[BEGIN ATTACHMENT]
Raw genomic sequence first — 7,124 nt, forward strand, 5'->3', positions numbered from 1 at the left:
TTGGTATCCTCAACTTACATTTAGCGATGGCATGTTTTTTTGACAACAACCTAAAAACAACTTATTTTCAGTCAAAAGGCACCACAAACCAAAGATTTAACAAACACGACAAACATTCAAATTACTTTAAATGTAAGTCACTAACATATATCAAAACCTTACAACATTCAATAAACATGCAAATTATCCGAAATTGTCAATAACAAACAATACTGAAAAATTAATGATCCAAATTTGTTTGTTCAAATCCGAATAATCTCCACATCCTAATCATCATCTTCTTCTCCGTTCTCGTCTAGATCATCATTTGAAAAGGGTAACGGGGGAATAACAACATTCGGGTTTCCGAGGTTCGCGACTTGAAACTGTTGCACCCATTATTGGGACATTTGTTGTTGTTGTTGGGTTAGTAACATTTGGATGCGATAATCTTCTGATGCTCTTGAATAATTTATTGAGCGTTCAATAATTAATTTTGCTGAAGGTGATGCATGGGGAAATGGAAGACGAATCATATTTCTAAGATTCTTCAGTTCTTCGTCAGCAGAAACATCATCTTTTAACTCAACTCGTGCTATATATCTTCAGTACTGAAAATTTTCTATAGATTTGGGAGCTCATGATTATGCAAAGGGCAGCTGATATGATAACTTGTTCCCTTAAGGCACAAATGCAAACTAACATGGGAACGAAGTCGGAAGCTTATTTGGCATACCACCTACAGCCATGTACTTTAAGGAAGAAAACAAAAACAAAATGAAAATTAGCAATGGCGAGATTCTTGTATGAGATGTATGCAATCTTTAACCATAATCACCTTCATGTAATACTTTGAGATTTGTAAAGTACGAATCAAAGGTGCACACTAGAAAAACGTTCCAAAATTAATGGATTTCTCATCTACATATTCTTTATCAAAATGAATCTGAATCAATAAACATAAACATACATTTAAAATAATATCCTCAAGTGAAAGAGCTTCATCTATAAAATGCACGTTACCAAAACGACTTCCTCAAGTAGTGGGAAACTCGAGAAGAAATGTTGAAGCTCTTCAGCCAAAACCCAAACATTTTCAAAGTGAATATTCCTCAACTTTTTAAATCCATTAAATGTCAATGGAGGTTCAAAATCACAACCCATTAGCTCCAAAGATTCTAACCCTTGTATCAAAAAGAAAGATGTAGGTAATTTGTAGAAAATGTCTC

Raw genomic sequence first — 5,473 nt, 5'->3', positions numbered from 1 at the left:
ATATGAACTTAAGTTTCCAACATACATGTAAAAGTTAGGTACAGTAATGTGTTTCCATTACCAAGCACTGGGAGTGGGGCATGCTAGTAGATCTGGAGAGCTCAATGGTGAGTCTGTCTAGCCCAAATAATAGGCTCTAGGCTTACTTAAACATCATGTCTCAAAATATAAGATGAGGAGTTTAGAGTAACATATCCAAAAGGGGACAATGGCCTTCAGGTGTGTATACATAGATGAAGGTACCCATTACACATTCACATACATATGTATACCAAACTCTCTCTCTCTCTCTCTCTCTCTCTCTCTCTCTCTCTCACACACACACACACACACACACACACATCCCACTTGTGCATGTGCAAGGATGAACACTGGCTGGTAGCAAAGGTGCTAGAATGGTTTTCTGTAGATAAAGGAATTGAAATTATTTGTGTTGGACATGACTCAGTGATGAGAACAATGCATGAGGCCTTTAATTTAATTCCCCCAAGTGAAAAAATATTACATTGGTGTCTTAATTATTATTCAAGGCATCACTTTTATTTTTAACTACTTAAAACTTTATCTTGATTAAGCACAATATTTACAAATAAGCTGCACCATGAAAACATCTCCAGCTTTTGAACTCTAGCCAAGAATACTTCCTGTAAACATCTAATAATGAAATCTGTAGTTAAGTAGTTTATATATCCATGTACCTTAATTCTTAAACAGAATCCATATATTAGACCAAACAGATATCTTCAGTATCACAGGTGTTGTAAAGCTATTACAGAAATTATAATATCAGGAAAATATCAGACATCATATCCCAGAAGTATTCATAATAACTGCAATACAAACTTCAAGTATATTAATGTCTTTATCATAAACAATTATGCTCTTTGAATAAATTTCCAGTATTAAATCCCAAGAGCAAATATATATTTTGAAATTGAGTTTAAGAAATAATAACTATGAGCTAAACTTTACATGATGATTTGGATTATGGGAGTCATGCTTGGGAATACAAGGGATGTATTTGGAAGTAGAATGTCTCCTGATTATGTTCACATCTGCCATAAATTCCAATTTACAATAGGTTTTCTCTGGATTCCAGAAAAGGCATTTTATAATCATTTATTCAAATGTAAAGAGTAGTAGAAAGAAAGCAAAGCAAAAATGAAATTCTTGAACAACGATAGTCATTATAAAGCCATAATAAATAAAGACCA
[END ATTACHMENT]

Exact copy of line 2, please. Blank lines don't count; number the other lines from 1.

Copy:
TTGGTATCCTCAACTTACATTTAGCGATGGCATGTTTTTTTGACAACAACCTAAAAACAACTTATTTTCAGTCAAAAGGCACCACAAACCAAAGATTTAACAAACACGACAAACATTCAAATTACTTTAAATGTAAGTCACTAACATATATCAAAACCTTACAACATTCAATAAACATGCAAATTATCCGAAATTGTCAATAACAAACAATACTGAAAAATTAATGATCCAAATTTGTTTGTTCAAATCCGAATAATCTCCACATCCTAATCATCATCTTCTTCTCCGTTCTCGTCTAGATCATCATTTGAAAAGGGTAACGGGGGAATAACAACATTCGGGTTTCCGAGGTTCGCGACTTGAAACTGTTGCACCCATTATTGGGACATTTGTTGTTGTTGTTGGGTTAGTAACATTTGGATGCGATAATCTTCTGATGCTCTTGAATAATTTATTGAGCGTTCAATAATTAATTTTGCTGAAGGTGATGCATGGGGAAATGGAAGACGAATCATATTTCTAAGATTCTTCAGTTCTTCGTCAGCAGAAACATCATCTTTTAACTCAACTCGTGCTATATATCTTCAGTACTGAAAATTTTCTATAGATTTGGGAGCTCATGATTATGCAAAGGGCAGCTGATATGATAACTTGTTCCCTTAAGGCACAAATGCAAACTAACATGGGAACGAAGTCGGAAGCTTATTTGGCATACCACCTACAGCCATGTACTTTAAGGAAGAAAACAAAAACAAAATGAAAATTAGCAATGGCGAGATTCTTGTATGAGATGTATGCAATCTTTAACCATAATCACCTTCATGTAATACTTTGAGATTTGTAAAGTACGAATCAAAGGTGCACACTAGAAAAACGTTCCAAAATTAATGGATTTCTCATCTACATATTCTTTATCAAAATGAATCTGAATCAATAAACATAAACATACATTTAAAATAATATCCTCAAGTGAAAGAGCTTCATCTATAAAATGCACGTTACCAAAACGACTTCCTCAAGTAGTGGGAAACTCGAGAAGAAATGTTGAAGCTCTTCAGCCAAAACCCAAACATTTTCAAAGTGAATATTCCTCAACTTTTTAAATCCATTAAATGTCAATGGAGGTTCAAAATCACAACCCATTAGCTCCAAAGATTCTAACCCTTGTATCAAAAAGAAAGATGTAGGTAATTTGTAGAAAATGTCTC